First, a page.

If you’re addicted to your smartphone, latest survey says you’re not alone
Do you use your smartphone in the loo? No, don’t tell me! If you think you’re alone, just check out how attached some people are to their mobiles. These stats were taken from a report issued by the UK’s independent communications regulator (Ofcom) but they apply equally to most of the people I know who have phones. Which is everyone I know.
37% of adults and 60% of teenagers have confessed to being highly addicted to their smartphones, with some even admitting to actually naming their phones. Can you imagine waking up in the morning and, reaching for your Blackberry, going: “Good morning Betty – what will we be doing today?”
The lunacy continues:
- 22% of adults and 47% of teenagers answer their smartphones whilst in the toilet. Too
much info for my liking, thanks!
- 38% of adults and 40% of teenagers have their handsets permanently switched on. As in 24/7. As in public holidays, weekends and quite possibly the dawn of Armageddon. All the time. Take a break peeps. Not healthy.
- 18% of adults and 27% of teenagers use their smartphone in a location where it shouldn’t be used, like in the library or at the movies.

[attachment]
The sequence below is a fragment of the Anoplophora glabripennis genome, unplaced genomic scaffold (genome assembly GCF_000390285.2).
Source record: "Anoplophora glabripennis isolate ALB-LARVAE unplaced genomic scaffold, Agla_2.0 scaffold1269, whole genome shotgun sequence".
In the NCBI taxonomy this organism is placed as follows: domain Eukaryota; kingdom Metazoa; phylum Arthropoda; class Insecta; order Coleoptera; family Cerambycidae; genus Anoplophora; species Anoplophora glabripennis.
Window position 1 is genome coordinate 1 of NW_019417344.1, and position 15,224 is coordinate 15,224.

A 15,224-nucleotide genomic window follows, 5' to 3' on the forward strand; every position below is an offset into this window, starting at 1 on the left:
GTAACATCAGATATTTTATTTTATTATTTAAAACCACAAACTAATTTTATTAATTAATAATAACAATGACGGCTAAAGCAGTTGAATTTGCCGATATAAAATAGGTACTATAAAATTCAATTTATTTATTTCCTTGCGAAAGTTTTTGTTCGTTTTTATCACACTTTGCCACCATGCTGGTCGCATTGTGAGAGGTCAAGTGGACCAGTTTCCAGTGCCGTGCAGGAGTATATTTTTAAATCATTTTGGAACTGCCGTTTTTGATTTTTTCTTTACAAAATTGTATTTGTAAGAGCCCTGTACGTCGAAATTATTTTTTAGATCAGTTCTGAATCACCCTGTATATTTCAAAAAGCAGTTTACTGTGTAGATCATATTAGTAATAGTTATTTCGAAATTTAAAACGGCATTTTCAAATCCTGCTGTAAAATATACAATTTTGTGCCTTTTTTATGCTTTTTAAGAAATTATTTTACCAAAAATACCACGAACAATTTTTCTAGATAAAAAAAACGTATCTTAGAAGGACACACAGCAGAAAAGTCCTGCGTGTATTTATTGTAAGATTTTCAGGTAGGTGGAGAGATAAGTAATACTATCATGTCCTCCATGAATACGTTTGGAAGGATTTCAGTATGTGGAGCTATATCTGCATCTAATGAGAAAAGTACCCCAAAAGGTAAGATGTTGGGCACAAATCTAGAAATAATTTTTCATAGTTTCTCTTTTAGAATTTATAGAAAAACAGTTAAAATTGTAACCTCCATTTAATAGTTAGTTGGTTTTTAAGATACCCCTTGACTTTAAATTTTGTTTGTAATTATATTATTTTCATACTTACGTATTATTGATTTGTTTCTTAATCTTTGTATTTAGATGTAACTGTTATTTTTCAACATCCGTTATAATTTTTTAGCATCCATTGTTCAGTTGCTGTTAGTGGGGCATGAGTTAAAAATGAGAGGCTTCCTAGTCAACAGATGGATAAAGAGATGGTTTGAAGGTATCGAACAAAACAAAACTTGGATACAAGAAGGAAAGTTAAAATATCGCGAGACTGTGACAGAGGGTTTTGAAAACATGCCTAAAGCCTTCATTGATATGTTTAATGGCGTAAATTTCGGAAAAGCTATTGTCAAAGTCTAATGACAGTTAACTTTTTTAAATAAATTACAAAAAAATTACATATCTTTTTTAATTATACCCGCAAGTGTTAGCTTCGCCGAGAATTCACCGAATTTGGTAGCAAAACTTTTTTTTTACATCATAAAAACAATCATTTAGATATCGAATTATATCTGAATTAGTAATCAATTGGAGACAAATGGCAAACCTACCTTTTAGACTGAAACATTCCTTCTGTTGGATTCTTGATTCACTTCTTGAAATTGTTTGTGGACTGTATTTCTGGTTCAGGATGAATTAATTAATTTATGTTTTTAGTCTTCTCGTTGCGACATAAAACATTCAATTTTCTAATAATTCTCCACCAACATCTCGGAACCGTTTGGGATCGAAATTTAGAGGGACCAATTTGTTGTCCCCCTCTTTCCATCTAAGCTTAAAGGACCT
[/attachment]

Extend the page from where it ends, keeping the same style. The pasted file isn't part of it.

- 23% of adults and 34% of teenagers continue using their phones during a meal. Are they talking
with their mouths full? That’s just gross.
- 51% of adults and 65% of teenagers admit to using their phones whilst socialising with others. One question for you selfish so-and-so’s: why bother meeting friends in the first place then? Just stay at home and text them – at least they’d be getting your attention. Too rude.
- Because of their smartphones, 15% of teenagers read fewer books and 23% watch less television. So tht is y tey cnt spk proply?
Smartphones are wonderful life tools that have come to replace computers for many users but these types of statistics are scary, taking us ever closer to an all-consuming Sci-Fi existence where human relationships have died off completely.
What will you be doing on your phone next? No scrap that – I don’t think I really want to know.